Coloradans for Energy Access and Denver Pipefitters Site Tour Shows Colorado is a Leader in Natural Gas Innovation


(November 04, 2022)

Technological innovations in natural gas are playing a key role in the energy transition, leading Colorado labor and business groups said during a site tour and panel discussion on Wednesday in Denver.

The event, sponsored by leaders of Coloradans for Energy Access and Denver Pipefitters Local 208 Business Manager Gary Arnold, provided a firsthand view for coalition members and other business and community leaders to understand how natural gas heating and boiler systems keeps costs low for consumers, complements electric systems, and reduces greenhouse gas emissions.

Local 208’s training facility includes mockups of a variety of heating and cooling systems, from in-floor radiant heating, using natural gas-powered boilers and both air and ground sourced heat pumps, as well as well as labs and classrooms where students learn how to troubleshoot and repair these systems. On the tour, attendees learned how these systems operate in different ways and their various efficiency advantages.

After the tour, Arnold moderated a panel discussion with Scott Hutchings, Director of Government Affairs for WM, Shawn Martini, Vice President of Advocacy for the Colorado Farm Bureau, and Sara Blackhurst, CEO of Action 22. During their discussion, the panelists explained the importance of continued access to natural gas, highlighted the critical role that innovation is playing in reducing greenhouse gas emissions, and discussed the many ways in which natural gas helps Colorado’s economy and consumers.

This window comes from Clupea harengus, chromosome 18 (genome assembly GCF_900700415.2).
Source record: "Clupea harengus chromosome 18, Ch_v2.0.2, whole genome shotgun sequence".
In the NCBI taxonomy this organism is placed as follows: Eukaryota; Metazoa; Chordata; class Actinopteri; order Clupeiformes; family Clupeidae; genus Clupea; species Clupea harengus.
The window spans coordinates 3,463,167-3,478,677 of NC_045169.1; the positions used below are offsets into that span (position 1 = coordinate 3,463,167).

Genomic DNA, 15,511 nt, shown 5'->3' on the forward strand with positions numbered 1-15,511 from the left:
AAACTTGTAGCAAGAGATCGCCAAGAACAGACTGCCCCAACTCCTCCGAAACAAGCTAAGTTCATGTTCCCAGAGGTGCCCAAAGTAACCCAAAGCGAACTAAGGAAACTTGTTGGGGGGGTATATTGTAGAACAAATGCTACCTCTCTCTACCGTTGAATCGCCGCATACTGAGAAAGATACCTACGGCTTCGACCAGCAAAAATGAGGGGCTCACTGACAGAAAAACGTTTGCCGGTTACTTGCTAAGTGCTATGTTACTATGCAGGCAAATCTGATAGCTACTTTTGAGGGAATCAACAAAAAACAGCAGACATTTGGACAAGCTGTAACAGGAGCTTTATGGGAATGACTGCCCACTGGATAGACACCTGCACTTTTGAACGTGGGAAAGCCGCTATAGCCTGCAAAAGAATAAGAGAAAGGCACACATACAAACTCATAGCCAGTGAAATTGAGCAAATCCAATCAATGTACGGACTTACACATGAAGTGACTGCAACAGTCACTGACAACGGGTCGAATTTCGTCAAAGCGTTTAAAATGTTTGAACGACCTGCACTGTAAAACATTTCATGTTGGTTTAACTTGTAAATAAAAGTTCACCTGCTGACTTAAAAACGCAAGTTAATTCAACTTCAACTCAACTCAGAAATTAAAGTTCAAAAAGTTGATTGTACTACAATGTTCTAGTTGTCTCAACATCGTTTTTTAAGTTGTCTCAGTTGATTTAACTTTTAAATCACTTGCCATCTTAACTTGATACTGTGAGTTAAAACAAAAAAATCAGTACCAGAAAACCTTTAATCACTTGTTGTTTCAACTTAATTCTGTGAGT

Natural gas is driving Colorado energy innovation.

Sara Blackhurst, Action 22: “Colorado is perfectly positioned and is entirely capable of being the leader on the technologies that drive cleaner energy. We collectively need to be supportive of natural gas in all of its forms and anything that will make it cleaner. As far as innovation, all we can do is yell it from the rooftops about the innovations that are happening in the state, and then challenge ourselves and each other to really pursue those innovative technologies that would be the model for the entire nation on all fronts. At Action 22, that’s what we want to do.”

Gary Arnold, Denver Pipefitters Local 208: “Blue hydrogen is extremely promising, especially if you can partner with carbon capture sequestration technologies to really produce scalable energy sources that will maintain a price point that doesn’t put consumers in a position where they’re trying to decide between taking care of their kids or their family’s needs versus paying their utility bills and their access to energy.”